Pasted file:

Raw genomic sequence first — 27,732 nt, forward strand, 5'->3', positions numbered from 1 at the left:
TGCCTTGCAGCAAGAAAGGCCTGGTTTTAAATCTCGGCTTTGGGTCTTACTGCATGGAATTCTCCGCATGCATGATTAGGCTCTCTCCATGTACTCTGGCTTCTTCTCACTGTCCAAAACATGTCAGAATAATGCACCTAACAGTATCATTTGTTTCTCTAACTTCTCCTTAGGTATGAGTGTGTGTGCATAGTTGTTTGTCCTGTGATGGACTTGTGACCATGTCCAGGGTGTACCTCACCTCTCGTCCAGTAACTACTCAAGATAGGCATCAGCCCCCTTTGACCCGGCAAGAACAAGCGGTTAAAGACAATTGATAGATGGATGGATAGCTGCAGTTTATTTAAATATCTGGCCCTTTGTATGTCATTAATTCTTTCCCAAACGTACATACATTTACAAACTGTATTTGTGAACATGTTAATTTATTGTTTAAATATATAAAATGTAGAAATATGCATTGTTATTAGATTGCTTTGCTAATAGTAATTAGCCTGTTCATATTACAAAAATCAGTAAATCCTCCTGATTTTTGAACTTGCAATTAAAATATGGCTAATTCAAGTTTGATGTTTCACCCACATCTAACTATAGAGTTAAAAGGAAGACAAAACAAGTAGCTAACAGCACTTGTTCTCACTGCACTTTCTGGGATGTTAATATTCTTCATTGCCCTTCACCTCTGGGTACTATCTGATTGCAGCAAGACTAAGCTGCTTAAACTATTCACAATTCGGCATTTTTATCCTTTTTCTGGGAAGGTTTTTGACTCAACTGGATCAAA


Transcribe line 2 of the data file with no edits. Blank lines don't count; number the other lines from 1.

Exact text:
TGCCTTGCAGCAAGAAAGGCCTGGTTTTAAATCTCGGCTTTGGGTCTTACTGCATGGAATTCTCCGCATGCATGATTAGGCTCTCTCCATGTACTCTGGCTTCTTCTCACTGTCCAAAACATGTCAGAATAATGCACCTAACAGTATCATTTGTTTCTCTAACTTCTCCTTAGGTATGAGTGTGTGTGCATAGTTGTTTGTCCTGTGATGGACTTGTGACCATGTCCAGGGTGTACCTCACCTCTCGTCCAGTAACTACTCAAGATAGGCATCAGCCCCCTTTGACCCGGCAAGAACAAGCGGTTAAAGACAATTGATAGATGGATGGATAGCTGCAGTTTATTTAAATATCTGGCCCTTTGTATGTCATTAATTCTTTCCCAAACGTACATACATTTACAAACTGTATTTGTGAACATGTTAATTTATTGTTTAAATATATAAAATGTAGAAATATGCATTGTTATTAGATTGCTTTGCTAATAGTAATTAGCCTGTTCATATTACAAAAATCAGTAAATCCTCCTGATTTTTGAACTTGCAATTAAAATATGGCTAATTCAAGTTTGATGTTTCACCCACATCTAACTATAGAGTTAAAAGGAAGACAAAACAAGTAGCTAACAGCACTTGTTCTCACTGCACTTTCTGGGATGTTAATATTCTTCATTGCCCTTCACCTCTGGGTACTATCTGATTGCAGCAAGACTAAGCTGCTTAAACTATTCACAATTCGGCATTTTTATCCTTTTTCTGGGAAGGTTTTTGACTCAACTGGATCAAA